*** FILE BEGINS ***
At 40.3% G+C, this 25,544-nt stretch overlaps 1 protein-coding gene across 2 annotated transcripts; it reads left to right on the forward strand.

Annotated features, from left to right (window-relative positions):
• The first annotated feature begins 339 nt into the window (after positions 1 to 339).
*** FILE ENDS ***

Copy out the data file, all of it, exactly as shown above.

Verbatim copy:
At 40.3% G+C, this 25,544-nt stretch overlaps 1 protein-coding gene across 2 annotated transcripts; it reads left to right on the forward strand.

Annotated features, from left to right (window-relative positions):
• The first annotated feature begins 339 nt into the window (after positions 1 to 339).